Standing before a courtroom packed with proud friends and relatives, Claire Anderson raised her arms chest high and turned her palms up, a sign of respect and gratitude.
The 29-year-old member of the Taku River Tlingit First Nation, called to the Yukon bar yesterday, made the gesture towards a group of singers who came all the way from Atlin, B.C. to celebrate the achievement with her.
Wearing a black-and-red button blanket and colourful cedar hat, Anderson said it felt like a homecoming ceremony.
Raised in Whitehorse, she graduated from F.H. Collins Secondary School in 2003.
“When the fishing season starts, we have a feast after we catch the first fish and bring the bones back to the river,” she said.
“We pray and make an offering and we thank the fish for giving us its life. We hope the bones serve as a reminder so the fish are able to find their way back to the ocean to spawn and complete their life cycle by coming back to the place where we deposited the bones.
“This feels like a cycle of regeneration because I feel like I get to come back to the place where I’m from.”
Anderson said she wants to help her First Nation achieve a degree of economic independence so it can distance itself from government.
“I want to start working on our own policies and create an economy so that we can really focus our energy into thriving socially and culturally, without having to worry on the finances.”
Born in Smithers, B.C., Anderson and her family moved to Whitehorse in 1990.
She graduated with a B.A. in psychology from the University of British Columbia in 2009 and finished law school there last year.
She articled with the Ministry of Aboriginal Affairs in Toronto for more than a year.
She’s worked with the First Nation since 2010 in various capacities, first in the lands and resources department and then as a reconciliation project officer.
Paul Lackowicz, a partner at Lackowicz & Hoffman, gave the commencement speech yesterday.
He talked about Claire’s accomplishments, the impact she’s had on her community through her volunteer work and became slightly emotional when talking about the importance of education.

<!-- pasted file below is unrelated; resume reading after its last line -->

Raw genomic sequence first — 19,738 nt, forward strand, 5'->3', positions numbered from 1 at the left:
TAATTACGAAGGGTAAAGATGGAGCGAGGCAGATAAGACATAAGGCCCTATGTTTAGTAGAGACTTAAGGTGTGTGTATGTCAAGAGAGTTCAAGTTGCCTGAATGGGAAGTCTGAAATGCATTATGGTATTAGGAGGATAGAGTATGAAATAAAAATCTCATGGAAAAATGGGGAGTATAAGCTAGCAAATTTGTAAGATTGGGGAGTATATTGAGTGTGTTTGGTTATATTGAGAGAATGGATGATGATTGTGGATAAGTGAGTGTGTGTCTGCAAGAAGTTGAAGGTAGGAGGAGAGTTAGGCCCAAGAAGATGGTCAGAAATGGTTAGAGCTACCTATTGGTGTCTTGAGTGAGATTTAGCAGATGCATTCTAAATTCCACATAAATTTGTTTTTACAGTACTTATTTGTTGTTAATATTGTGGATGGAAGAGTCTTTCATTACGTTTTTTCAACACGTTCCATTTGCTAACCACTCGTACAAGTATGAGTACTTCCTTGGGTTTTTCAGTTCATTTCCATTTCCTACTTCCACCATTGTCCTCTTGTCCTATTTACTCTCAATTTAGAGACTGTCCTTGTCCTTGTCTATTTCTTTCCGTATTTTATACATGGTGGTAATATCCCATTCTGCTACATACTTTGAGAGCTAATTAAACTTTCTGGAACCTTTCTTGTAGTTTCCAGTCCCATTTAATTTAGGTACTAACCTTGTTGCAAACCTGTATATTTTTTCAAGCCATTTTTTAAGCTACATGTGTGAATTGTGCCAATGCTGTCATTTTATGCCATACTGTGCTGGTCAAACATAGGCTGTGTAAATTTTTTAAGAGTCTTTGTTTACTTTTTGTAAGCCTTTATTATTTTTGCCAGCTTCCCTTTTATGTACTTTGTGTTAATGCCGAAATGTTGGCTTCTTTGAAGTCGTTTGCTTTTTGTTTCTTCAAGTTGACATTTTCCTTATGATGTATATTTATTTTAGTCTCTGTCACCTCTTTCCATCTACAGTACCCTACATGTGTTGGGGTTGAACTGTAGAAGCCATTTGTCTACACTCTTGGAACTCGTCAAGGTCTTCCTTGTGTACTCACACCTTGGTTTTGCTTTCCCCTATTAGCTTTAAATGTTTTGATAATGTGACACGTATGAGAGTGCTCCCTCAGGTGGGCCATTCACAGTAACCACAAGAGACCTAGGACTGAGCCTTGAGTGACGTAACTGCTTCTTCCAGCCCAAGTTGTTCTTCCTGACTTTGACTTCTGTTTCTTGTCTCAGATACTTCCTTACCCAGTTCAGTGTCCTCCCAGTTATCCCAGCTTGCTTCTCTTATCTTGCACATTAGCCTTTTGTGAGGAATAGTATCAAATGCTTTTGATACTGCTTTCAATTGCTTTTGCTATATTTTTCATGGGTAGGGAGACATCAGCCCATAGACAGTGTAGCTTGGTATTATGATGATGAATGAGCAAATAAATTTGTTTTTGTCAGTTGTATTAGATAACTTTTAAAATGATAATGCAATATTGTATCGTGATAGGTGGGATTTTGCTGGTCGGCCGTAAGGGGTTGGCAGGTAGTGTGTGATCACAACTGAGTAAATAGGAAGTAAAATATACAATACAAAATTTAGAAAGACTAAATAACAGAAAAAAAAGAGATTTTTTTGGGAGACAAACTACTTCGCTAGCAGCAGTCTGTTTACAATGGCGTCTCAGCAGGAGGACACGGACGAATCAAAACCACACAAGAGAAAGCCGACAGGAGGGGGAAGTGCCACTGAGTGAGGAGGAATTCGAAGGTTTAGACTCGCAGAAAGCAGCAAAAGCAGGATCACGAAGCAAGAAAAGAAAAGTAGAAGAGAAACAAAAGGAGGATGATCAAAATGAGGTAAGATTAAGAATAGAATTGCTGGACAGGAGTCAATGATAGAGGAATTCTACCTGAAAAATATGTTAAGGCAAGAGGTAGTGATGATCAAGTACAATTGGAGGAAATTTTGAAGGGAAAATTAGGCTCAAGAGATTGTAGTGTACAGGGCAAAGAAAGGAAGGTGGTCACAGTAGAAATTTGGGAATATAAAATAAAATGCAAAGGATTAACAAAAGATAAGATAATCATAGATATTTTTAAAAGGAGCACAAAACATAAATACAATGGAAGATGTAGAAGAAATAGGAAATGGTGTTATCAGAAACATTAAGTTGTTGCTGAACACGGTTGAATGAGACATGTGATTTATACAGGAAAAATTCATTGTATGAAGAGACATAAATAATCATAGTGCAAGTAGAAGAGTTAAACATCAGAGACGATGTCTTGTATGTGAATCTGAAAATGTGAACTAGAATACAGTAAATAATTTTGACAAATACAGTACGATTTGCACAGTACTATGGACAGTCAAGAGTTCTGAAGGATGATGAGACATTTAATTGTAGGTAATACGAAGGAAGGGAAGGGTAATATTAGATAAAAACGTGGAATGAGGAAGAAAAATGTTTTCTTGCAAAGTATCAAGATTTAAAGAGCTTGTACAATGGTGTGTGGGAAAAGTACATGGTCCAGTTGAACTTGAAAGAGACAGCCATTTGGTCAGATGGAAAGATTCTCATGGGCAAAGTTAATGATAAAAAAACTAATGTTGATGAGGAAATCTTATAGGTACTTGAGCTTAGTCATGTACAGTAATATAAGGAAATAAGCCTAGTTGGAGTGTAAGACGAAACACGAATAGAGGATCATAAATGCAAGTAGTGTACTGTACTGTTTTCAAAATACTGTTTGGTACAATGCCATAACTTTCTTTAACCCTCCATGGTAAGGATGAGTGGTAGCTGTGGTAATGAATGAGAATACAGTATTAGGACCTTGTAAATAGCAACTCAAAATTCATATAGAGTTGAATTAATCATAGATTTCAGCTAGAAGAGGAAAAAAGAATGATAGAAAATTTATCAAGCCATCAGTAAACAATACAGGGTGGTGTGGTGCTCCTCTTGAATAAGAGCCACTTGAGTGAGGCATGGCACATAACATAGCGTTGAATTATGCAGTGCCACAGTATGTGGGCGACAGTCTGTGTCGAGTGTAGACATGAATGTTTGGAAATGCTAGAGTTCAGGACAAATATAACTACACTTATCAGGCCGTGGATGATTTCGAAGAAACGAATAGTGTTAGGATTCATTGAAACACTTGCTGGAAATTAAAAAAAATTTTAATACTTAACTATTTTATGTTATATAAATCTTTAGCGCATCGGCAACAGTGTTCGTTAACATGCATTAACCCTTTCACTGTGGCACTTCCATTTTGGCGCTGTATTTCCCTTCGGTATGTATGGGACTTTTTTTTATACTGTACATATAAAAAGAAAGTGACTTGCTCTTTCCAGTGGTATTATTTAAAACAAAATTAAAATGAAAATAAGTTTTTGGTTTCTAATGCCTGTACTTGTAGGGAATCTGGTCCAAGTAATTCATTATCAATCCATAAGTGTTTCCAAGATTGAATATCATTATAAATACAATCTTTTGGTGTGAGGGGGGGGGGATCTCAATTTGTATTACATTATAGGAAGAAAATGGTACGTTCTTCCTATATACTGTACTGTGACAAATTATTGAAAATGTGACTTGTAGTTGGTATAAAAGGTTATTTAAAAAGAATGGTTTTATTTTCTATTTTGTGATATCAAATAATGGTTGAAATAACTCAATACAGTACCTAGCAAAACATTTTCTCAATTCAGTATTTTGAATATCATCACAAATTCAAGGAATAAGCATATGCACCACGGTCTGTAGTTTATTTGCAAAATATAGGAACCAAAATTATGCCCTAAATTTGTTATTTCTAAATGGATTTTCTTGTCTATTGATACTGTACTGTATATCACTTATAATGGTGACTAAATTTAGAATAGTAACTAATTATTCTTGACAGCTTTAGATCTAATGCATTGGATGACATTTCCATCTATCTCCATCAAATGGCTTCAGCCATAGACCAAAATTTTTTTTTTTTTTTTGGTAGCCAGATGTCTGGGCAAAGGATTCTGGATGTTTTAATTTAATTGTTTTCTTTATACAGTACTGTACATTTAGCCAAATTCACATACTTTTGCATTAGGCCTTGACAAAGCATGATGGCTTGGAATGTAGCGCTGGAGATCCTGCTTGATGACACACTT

“That’s something that can never be taken away from you,” he said, his voice breaking.
“As a lawyer you’ll be a guardian and a gatekeeper. You’ll be a leader in your community, a role model.
“You will be judged as a lawyer based on the quality of your judgment.”
Anderson was also called to the bar in Ontario last month.
She sits on the board of the T’akhu A Tlen Conservancy, which works to protect the traditional territory of the Taku River Tlingit Nation, and volunteers with traditional dance groups.
Justice Leigh Gower told Anderson he’d allowed her to attend the ceremony in traditional clothing because he understood the significance.
He also spoke about the importance of the black robe she would normally wear inside a Yukon courtroom.
“I hope you wear it with pride, dignity and a certain level of reverence,” he said.
“It does not distract the eye. It draws attention to a lawyer’s words as he attempts to persuade – and a lawyer’s business is all about the art of persuasion.”
Anderson prefaced her speech by acknowledging her mother, Judy, her grandmother, Mary, and many aunts and uncles.
She said she was grateful for their presence and delighted to be able to start practising law.
“I think they even had to shut down the band office to come here,” she said with a laugh.
“Part of our responsibility as indigenous lawyers is to start bringing our laws back to the courtroom. It wasn’t that long ago that the potlatch was illegal. Now, here we are the Tlingit becoming lawyers. Our laws aren’t illegal anymore.”
The potlatch is a gift-giving feast among indigenous peoples of the Pacific Northwest that was deemed illegal by the Canadian government in 1884 and de-criminalized in 1951.
Following the ceremony Anderson’s mother, beaming with pride, kept her thoughts brief.
“My heart is so full,” she said.
Contact Myles Dolphin at